Disclaimer: I already own 60 shares of TCK.B

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Random Useless Fact: Light travels faster than sound. That’s why some people appear bright until they speak.

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PC
PC
05/07/2014 12:11 pm

I played with options before but I didn’t do too well and haven’t gone back into it. Maybe I’ll learn a few tips from you 🙂 and gain more confidence to go back at it again. I think I did call options. Good luck with your first trade 🙂

Phil
05/07/2014 12:33 pm

Good luck! A thought on options trading, but how might taxes be affected? If you win that’s fine pay tax at your tax rate I guess, but how do losses work, and I guess the 30 day trade suspension for that particular stock to claim capital loss. I’m not sure if there are any real tax issues, just thinking out loud. – Cheers.

TheMadInvestor
TheMadInvestor
05/07/2014 12:57 pm

Guy really? 14x P/E for a mining company?

TheMadInvestor
TheMadInvestor
05/08/2014 3:05 pm

Yea and it also includes in Dec 2010 when their P/E was at 38x……

Investing Pursuits
05/07/2014 2:56 pm

Welcome to options trading…. I never tried selling naked puts. I did covered calls before and bought options before.. I am not sure about this, but I will PUT is out there…, “when you sell a naked put, if your put gets called I believe the premium is subtracted from your ACB. ACB of put = strike price*100 shares * # of contracts + commission of the option for being excercised – (ootion premium – commission of selling the put)..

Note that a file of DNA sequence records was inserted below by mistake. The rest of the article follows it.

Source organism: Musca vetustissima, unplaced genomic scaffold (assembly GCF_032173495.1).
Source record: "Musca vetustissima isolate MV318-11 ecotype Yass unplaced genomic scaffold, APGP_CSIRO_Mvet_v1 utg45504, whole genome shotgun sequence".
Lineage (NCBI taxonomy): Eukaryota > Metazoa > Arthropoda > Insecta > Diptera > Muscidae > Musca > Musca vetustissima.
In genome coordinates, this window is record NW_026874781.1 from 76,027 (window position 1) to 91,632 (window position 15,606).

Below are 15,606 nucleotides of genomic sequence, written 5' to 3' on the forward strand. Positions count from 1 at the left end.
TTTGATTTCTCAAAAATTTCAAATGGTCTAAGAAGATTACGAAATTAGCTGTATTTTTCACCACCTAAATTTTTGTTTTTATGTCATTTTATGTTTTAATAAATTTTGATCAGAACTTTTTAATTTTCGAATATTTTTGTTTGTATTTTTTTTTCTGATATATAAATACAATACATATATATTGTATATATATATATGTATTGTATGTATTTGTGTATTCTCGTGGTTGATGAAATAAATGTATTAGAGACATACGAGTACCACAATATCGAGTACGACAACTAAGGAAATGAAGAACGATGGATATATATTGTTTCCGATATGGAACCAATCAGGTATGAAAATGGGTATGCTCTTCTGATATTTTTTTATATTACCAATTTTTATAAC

S Arun
05/07/2014 4:11 pm

Good luck Liquid, glad to see that you finally in action. Now, I kind of understand about option trading. Your explanations and examples are much easier to learn than from books.

TSML
TSML
05/07/2014 8:18 pm

I’m fairly confident I will never buy anything but a stake in a business at an attractive price. I feel like with all the other exotic markets options, they are merely a zero sum game with no particular benefit except for the winner of the zero sum game. The only real winners are the brokerages that get to charge for every transaction 😀

Marie @ 724 Credit
05/08/2014 1:37 am

Good luck to your new options trading! I can’t wait to read your updates about this one!

Gareth @ Investment Road to Freedom

Nice trade Liquid. My strategy is to do cash secured puts on dividend paying stocks I want to do. Come expiration I either decide to accept shares or roll them out/up or just repeat if they expire worthless. Then once I feel I have made enough premium I decide I want to keep the shares I then do covered calls on them to earn the dividend and the extra covered call income. The key with option trades is to work out your plan BEFORE the trade. That way if it goes against you the emotion has already been taken out and just follow your plan/recovery/exit strategy.